Woodland and family forest land owners of Washington State will get better coordinated service to help improve their conservation and management under a new Memorandum of Understanding (MOU) signed by state and federal agencies.
Help answering technical questions about forestry, education and planning opportunities, and incentives to enhance economic value or improve environmental performance are available through an array of state and federal programs. These programs help forest owners plan for the future and prevent forest loss, protect their property against wildfire and forest health hazards, grow better wildlife habitat, protect clean water and restore salmon runs.
As public budgets tighten, it’s important that these opportunities are closely coordinated to maximize public benefits. But because these forms of assistance come from many different sources and agencies, it can be confusing to know where to start. For example, having a written management plan is almost always required as a condition to receive incentive program benefits, but until now different agencies had different standards for what plans must contain. This agreement aligns those standards, so that one plan works for all.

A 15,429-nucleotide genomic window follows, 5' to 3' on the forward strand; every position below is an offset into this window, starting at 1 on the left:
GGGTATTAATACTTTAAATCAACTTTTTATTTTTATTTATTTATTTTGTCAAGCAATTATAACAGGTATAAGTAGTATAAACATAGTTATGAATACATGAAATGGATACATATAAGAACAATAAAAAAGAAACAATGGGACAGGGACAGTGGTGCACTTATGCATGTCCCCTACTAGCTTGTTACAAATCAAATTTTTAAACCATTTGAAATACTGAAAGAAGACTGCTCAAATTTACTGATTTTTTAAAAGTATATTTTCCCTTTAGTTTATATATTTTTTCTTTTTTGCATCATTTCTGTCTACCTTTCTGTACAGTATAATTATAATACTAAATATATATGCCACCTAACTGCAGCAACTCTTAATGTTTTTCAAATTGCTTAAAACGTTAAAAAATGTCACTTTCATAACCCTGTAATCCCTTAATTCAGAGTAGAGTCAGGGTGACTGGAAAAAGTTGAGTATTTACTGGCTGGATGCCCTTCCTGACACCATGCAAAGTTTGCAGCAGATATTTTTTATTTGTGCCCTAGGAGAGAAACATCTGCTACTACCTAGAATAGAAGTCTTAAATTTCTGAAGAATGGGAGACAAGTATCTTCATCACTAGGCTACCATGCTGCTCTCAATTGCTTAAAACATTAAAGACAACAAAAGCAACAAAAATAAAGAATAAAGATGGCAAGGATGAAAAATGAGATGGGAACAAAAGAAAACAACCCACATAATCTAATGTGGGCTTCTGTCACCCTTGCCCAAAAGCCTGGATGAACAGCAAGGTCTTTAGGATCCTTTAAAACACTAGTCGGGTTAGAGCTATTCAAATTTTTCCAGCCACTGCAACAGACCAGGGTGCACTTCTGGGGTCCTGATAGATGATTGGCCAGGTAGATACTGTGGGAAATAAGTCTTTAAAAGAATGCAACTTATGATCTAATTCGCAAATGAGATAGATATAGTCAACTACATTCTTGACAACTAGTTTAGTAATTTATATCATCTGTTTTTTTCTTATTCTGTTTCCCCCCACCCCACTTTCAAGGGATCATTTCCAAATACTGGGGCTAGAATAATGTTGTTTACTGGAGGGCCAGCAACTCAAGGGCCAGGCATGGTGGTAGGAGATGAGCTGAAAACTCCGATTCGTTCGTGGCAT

The agencies and signatories working together on the Washington State agreement include:
- Washington State Department of Natural Resources (Aaron Everett, State Forester)
- Washington Association of Conservation Districts (Dave Guenther, President)
- Washington State University Extension (Randy Baldree, Associate Director)
- Washington State Conservation Commission (Fred Colvin, Chair)
- USDA Natural Resources Conservation Service (Roylene Rides at the Door, Washington State Conservationist)
- US Forest Service (Peg Polichio, Director of State & Private Forestry, Pacific NW Region)
|Follow DNR on:|